Gwennap Pit, tucked away in the quiet lanes between Redruth and the former mining villages of Carharrack and St Day, is a trim and neatly circular grassy ampitheatre. It wasn’t always so. It took on its present form in 1807, when local Methodists reconstructed it as their own outdoor cathedral. Before then, the site was a chaotic cavity, a large disorderly pit squeezed between stony mine burrows and smoking engine houses, through which the lane from Redruth to Carharrack meandered.
However, this chasm provided a perfect location in which to address large crowds. And this is what John Wesley began to do in the later eighteenth century. Wesley made his first journey to Cornwall in 1743. He then visited Cornwall almost annually until his death in 1791, making his last visit to the Pit in 1789. His simple message of salvation through faith struck an immediate chord among a population seeking consolation in a world that was rapidly changing. The growth of copper mines, the prosperity of which flowed from anonymous and unpredictable price movements, added new uncertainties to the more familiar foes of weather and disease. People increasingly dependent on the mine for their wages sought spiritual solace in Wesley’s preaching.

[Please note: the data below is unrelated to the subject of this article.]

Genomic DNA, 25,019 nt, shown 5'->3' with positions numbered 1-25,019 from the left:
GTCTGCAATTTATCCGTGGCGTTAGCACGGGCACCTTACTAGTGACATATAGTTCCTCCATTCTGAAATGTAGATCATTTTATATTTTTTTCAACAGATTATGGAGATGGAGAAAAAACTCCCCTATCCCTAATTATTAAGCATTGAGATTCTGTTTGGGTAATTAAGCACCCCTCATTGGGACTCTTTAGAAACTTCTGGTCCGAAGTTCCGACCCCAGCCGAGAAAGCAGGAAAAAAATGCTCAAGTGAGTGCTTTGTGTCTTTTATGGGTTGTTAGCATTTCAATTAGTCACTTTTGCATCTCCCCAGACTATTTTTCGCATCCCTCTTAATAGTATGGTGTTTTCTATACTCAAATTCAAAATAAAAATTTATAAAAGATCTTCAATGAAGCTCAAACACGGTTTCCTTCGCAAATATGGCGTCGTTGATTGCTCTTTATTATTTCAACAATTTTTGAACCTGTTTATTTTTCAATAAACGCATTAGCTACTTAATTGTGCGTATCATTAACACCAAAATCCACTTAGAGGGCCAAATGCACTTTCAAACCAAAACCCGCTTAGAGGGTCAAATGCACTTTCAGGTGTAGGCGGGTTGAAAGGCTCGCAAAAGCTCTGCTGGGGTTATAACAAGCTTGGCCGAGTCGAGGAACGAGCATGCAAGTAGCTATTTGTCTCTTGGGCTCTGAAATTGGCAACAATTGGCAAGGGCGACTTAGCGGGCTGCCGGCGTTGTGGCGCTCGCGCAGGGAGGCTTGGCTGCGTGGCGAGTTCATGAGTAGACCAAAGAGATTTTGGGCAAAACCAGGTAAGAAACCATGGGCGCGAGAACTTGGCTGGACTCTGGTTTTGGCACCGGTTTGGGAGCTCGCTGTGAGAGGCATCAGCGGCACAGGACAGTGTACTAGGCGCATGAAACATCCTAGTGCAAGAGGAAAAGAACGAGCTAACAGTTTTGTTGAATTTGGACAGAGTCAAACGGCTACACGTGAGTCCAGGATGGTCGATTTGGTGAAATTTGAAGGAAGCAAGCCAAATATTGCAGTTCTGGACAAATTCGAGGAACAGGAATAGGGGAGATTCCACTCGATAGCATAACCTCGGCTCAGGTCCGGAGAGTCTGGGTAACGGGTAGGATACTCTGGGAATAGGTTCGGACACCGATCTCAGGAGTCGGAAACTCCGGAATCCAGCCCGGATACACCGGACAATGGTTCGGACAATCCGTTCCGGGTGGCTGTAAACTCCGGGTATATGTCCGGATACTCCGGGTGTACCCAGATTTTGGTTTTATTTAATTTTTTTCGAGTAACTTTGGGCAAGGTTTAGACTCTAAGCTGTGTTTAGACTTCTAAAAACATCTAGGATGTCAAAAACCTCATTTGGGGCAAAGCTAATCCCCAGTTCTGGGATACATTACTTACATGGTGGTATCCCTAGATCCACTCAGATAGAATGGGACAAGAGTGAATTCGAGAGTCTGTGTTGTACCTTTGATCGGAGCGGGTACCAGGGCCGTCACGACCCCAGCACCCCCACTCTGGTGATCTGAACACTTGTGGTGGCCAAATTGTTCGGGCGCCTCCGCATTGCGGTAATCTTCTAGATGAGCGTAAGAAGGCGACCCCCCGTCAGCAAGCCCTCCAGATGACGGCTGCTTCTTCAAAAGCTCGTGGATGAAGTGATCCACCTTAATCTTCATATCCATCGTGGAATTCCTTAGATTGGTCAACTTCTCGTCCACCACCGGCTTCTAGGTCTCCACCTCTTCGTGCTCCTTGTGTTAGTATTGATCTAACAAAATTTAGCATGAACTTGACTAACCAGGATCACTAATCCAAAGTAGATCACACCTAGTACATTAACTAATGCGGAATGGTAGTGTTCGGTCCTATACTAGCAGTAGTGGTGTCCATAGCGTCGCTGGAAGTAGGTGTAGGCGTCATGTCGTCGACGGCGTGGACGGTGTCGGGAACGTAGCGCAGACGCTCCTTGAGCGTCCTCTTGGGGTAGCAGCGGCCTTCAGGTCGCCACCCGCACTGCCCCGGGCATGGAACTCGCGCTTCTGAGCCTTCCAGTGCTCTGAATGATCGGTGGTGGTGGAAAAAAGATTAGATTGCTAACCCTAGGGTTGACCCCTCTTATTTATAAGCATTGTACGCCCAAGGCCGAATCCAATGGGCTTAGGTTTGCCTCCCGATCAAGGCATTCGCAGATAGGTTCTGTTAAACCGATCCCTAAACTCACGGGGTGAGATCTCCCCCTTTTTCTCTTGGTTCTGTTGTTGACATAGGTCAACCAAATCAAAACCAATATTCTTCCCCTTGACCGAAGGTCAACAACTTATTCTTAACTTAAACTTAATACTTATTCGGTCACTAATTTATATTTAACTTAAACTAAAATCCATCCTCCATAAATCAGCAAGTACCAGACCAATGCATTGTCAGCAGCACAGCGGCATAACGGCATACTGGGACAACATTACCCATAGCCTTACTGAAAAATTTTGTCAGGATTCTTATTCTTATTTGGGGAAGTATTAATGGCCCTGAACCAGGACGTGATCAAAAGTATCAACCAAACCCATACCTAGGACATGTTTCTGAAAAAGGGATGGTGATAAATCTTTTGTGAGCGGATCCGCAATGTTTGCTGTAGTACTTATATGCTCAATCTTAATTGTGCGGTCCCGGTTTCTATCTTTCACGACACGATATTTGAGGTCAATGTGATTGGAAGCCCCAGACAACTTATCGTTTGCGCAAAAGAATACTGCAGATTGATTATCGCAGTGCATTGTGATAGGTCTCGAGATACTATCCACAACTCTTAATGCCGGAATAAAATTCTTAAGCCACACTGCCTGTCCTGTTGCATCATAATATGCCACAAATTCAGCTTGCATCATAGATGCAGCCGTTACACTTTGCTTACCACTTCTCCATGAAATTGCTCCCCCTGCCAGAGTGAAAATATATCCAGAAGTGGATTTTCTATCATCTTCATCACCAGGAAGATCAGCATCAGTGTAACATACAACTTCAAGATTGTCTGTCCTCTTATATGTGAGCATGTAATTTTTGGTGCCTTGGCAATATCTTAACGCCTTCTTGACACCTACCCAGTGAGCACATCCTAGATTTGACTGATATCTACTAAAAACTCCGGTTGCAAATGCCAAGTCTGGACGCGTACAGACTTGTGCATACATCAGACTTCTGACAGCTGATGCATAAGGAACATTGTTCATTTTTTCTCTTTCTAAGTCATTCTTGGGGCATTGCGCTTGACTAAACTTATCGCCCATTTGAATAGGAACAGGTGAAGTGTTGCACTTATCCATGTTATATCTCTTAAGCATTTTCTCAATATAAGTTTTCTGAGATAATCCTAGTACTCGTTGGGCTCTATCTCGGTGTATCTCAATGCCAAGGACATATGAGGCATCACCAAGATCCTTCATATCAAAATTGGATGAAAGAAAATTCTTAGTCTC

In England, Methodism grew slowly in the late eighteenth and early nineteenth century through the teaching of devoted converts to small groups in barns and houses. In contrast, in Cornwall Methodism grew in sudden spurts of excitable revivalism. These usually involved emotional outdoor mass meetings, accompanied by histrionic moanings and hot fanaticism. Gwennap Pit, now so calm and orderly, is in fact a monument to that earthier, more basic, more public and primitive Methodism in Cornwall – appealing to passion as much as reason.